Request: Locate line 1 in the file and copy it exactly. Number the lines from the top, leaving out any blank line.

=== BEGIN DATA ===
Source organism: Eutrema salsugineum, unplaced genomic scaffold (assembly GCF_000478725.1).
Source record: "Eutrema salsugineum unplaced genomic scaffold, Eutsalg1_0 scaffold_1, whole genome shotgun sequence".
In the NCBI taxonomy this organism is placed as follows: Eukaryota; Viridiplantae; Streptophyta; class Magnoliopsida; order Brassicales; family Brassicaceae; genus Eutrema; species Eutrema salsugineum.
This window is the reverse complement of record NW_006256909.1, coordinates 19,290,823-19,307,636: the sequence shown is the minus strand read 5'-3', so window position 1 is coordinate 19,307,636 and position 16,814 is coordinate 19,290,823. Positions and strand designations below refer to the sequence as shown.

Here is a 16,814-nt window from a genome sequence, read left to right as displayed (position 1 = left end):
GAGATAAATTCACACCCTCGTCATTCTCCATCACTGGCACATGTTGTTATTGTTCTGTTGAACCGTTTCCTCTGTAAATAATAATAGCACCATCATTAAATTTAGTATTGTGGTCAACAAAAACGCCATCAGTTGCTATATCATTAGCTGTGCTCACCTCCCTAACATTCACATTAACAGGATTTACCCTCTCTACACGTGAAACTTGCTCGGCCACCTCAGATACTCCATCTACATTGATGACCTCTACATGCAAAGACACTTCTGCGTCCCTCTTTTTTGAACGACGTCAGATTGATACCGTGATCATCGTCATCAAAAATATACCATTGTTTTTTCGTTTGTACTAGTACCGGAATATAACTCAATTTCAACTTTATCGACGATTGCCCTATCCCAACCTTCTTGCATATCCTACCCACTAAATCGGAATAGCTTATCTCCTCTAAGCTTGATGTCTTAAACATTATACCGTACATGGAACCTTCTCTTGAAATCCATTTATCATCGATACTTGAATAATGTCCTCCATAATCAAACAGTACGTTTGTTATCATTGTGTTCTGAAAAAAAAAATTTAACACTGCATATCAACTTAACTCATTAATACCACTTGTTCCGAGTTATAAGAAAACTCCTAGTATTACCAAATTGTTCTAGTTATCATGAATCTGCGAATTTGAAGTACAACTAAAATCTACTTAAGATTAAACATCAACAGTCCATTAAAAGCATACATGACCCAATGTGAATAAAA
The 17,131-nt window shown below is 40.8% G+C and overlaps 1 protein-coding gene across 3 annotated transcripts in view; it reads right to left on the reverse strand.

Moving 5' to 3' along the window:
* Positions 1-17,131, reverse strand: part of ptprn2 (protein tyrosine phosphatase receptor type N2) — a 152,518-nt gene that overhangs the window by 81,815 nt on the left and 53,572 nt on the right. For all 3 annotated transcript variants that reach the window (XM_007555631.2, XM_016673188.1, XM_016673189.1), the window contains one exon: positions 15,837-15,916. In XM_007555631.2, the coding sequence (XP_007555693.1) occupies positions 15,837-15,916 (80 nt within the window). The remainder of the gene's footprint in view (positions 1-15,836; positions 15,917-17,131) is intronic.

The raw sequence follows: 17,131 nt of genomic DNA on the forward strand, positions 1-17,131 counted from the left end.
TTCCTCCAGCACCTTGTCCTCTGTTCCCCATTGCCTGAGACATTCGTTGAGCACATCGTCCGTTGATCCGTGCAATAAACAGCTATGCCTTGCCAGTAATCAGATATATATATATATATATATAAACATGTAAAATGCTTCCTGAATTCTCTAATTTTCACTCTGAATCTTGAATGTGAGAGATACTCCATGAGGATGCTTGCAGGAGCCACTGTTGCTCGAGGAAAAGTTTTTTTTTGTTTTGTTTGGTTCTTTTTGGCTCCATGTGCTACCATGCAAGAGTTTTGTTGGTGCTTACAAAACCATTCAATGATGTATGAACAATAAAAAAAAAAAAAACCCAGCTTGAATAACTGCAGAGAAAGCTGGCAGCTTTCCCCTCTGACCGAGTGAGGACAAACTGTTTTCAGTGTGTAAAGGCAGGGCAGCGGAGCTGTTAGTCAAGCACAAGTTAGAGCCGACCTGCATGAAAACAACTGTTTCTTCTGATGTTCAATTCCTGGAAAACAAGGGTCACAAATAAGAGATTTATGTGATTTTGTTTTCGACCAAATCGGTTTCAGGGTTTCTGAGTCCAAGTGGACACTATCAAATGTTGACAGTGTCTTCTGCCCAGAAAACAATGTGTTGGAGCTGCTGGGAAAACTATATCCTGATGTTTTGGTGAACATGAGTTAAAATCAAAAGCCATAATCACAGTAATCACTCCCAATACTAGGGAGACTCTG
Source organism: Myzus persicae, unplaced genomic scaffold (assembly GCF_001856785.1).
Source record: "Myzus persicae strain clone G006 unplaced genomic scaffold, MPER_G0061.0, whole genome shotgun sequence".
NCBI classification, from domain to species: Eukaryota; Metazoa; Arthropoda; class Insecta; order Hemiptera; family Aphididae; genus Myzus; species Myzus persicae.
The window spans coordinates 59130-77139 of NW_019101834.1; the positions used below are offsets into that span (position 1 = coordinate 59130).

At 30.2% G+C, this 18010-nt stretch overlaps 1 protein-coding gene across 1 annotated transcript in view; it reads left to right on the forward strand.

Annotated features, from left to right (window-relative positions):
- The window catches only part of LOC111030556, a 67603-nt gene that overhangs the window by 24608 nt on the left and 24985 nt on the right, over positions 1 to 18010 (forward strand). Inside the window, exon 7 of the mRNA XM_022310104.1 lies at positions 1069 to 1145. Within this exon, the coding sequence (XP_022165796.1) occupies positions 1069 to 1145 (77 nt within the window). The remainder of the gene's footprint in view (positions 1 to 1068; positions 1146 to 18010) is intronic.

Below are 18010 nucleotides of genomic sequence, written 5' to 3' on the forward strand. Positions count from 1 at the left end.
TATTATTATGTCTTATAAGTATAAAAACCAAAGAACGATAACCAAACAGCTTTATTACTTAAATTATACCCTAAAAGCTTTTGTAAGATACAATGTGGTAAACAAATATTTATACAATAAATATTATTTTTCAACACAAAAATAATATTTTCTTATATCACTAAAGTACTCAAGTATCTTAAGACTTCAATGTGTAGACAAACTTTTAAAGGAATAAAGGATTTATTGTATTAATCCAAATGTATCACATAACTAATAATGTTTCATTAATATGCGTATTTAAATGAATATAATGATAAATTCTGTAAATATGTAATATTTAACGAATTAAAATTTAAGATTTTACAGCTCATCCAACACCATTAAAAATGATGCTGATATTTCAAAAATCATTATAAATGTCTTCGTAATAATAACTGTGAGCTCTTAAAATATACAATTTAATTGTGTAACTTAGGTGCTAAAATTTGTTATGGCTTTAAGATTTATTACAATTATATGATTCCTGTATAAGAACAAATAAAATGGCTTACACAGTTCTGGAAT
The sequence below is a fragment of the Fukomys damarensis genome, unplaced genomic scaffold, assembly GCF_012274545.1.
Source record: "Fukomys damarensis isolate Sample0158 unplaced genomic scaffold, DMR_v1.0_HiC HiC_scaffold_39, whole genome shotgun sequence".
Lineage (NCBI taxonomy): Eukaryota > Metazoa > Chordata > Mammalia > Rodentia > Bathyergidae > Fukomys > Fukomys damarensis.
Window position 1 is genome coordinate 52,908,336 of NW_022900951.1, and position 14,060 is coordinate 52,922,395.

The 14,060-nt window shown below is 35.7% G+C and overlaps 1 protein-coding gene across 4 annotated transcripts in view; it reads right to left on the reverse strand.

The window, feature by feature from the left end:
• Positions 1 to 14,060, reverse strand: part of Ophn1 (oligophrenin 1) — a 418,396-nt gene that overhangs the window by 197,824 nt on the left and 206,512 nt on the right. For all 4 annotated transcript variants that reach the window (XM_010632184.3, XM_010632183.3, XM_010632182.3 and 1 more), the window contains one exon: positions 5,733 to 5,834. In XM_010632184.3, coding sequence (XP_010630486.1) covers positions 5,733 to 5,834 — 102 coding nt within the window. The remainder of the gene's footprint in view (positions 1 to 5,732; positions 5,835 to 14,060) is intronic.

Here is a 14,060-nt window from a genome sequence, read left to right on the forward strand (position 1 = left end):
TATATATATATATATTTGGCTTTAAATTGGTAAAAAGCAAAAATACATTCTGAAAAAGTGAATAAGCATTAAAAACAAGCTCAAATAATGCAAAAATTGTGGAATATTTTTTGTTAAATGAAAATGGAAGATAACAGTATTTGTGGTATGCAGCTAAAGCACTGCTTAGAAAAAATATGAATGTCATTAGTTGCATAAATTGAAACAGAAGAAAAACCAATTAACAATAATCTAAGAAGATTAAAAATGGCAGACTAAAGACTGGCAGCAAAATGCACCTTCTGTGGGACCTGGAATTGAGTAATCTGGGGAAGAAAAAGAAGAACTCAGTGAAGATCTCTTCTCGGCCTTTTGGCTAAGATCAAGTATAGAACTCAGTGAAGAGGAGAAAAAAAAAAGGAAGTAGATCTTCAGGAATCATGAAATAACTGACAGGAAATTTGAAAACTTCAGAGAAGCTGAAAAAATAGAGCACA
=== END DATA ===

Source organism: Eutrema salsugineum, unplaced genomic scaffold (assembly GCF_000478725.1).